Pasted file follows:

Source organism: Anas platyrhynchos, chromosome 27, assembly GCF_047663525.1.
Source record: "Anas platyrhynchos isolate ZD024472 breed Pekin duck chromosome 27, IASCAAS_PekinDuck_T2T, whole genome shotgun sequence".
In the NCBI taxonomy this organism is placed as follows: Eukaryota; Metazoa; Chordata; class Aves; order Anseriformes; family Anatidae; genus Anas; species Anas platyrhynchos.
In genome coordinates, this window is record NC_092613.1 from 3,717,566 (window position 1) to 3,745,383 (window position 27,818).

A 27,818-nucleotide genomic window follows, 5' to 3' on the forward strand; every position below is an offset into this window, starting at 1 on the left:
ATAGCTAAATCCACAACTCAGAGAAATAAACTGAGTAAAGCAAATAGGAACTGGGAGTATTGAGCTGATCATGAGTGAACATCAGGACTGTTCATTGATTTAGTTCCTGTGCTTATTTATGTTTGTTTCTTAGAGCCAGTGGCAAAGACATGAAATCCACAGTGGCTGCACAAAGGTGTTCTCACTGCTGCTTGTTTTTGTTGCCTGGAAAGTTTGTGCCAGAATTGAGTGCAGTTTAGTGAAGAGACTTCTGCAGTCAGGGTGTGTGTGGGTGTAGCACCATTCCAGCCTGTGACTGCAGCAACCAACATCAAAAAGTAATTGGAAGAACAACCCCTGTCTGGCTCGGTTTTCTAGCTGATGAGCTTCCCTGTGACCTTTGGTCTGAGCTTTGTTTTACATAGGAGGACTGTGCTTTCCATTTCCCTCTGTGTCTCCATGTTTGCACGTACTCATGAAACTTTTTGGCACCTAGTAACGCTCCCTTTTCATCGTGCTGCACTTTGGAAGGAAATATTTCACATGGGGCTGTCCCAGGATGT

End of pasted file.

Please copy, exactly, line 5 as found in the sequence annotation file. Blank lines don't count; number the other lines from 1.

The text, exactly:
A 27,818-nucleotide genomic window follows, 5' to 3' on the forward strand; every position below is an offset into this window, starting at 1 on the left: